Because there’s not yet a standardized, optimal way of extracting power from tidal currents, many tidal industry technologies are currently being tested around the world. The Testing of a New Turbine Blade Design and Blade Materials project used Canada’s largest university aquatic research facility – Dalhousie University’s Aquatron – to demonstrate the potential of a new hydrokinetic tidal turbine design.
“Research like this enables us to branch our core technology into new markets, reducing risk for the business and enabling new revenue streams,” says Ryan Church, one of the project’s principal investigators as well as founder and Chief Executive Officer of Biome Renewables. “The core purpose of this project was to provide a proof-point that there was merit in the application of our technology in this new industry of tidal energy.”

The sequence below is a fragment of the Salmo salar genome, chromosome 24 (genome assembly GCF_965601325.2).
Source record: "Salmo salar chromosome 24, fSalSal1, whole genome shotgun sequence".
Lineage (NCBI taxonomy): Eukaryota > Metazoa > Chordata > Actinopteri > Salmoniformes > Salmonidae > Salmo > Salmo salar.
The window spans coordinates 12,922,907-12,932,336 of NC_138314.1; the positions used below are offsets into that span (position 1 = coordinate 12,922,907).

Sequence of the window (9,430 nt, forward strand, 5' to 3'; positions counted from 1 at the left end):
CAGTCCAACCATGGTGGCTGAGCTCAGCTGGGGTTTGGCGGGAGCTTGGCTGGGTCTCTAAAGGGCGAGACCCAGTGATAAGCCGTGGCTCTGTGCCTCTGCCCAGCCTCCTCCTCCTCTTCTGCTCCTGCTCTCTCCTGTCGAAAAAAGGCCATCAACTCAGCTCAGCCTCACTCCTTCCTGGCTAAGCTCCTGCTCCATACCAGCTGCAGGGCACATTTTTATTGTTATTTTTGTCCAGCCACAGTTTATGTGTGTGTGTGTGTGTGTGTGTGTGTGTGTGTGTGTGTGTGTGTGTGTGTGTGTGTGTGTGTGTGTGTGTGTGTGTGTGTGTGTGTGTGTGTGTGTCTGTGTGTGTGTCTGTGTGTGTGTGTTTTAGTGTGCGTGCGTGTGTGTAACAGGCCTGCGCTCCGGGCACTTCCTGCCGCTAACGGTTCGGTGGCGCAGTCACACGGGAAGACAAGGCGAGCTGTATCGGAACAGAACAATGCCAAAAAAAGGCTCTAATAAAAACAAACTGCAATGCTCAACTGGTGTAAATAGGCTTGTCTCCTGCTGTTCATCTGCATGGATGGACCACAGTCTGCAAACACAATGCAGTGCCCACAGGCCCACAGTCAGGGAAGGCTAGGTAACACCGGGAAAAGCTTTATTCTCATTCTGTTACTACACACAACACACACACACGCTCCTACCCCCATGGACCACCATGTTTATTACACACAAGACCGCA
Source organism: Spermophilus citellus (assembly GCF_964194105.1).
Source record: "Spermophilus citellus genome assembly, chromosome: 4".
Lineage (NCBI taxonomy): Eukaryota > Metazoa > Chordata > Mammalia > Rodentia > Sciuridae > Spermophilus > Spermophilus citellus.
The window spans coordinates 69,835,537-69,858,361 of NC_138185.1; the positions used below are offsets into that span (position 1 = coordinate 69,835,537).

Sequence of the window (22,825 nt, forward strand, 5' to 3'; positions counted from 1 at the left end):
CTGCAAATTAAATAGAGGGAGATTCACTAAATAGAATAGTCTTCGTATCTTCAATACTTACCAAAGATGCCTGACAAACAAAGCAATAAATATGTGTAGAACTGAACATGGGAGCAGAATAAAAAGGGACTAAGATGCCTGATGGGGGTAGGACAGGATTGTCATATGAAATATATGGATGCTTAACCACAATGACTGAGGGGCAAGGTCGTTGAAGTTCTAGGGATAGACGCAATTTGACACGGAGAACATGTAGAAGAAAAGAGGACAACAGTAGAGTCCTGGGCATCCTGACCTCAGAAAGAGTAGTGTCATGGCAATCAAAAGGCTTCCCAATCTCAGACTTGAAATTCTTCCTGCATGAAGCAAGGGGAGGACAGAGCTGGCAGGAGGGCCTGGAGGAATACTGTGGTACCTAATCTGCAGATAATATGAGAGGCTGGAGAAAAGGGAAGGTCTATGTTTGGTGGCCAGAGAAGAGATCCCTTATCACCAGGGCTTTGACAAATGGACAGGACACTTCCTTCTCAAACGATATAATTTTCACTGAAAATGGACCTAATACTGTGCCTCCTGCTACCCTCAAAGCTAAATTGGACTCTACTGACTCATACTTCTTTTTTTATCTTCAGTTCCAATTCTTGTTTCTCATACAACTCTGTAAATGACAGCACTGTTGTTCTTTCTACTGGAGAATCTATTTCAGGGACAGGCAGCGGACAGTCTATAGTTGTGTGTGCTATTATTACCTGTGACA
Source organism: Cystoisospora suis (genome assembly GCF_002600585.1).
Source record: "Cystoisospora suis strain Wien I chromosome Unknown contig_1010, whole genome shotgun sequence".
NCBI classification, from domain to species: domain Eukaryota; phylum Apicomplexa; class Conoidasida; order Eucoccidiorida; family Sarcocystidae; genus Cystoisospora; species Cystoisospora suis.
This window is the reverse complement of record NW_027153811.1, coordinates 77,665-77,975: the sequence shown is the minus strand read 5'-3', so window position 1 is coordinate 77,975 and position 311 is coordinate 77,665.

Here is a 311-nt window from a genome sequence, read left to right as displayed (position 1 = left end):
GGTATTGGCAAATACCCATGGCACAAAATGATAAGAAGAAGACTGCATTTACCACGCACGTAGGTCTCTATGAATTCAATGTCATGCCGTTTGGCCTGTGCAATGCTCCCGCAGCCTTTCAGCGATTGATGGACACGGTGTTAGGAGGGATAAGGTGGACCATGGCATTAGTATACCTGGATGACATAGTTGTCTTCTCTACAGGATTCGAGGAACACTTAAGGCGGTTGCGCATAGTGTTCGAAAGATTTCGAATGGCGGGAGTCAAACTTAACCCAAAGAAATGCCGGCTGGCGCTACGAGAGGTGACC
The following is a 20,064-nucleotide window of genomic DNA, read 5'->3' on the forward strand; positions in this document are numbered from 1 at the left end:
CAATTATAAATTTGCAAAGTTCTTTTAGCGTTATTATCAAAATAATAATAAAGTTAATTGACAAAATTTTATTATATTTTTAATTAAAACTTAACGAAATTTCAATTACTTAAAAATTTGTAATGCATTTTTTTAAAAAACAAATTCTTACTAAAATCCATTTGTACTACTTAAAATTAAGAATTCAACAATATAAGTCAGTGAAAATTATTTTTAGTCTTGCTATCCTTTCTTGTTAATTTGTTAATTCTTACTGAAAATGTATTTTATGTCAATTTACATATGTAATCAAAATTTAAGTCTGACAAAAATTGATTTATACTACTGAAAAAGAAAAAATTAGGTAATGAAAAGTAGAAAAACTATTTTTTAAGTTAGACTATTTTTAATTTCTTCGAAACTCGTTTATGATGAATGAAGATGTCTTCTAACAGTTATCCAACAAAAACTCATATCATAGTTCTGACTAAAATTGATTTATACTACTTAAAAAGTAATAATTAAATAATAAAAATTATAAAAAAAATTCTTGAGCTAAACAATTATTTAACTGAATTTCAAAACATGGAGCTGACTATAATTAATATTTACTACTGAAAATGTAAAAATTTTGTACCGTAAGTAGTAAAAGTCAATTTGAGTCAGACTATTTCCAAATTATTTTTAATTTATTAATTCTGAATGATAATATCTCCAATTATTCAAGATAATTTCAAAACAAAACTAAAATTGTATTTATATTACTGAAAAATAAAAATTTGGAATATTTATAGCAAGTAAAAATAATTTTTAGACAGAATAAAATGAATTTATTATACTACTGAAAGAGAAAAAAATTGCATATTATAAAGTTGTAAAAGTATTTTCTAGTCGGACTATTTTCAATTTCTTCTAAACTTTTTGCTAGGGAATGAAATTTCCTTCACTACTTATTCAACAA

Church says that the next step is to demonstrate that what the research team learned in the Aquatron trial can be carried forward into an ocean deployment pilot. “We will be continuing this line of testing in a new project that brings our model into the ocean environment,” he says. “The goals of this research will be to prove that the results of our tank testing hold in real ocean conditions.”
Church notes Biome is an industrial design and engineering company that uses biomimicry in its technology development, making the company unique in the space. “Our aim is to re-set expectations for renewable energy by providing intelligent solutions that decrease the cost and improve the performance of renewable energy systems,” he says, “and that includes tidal.”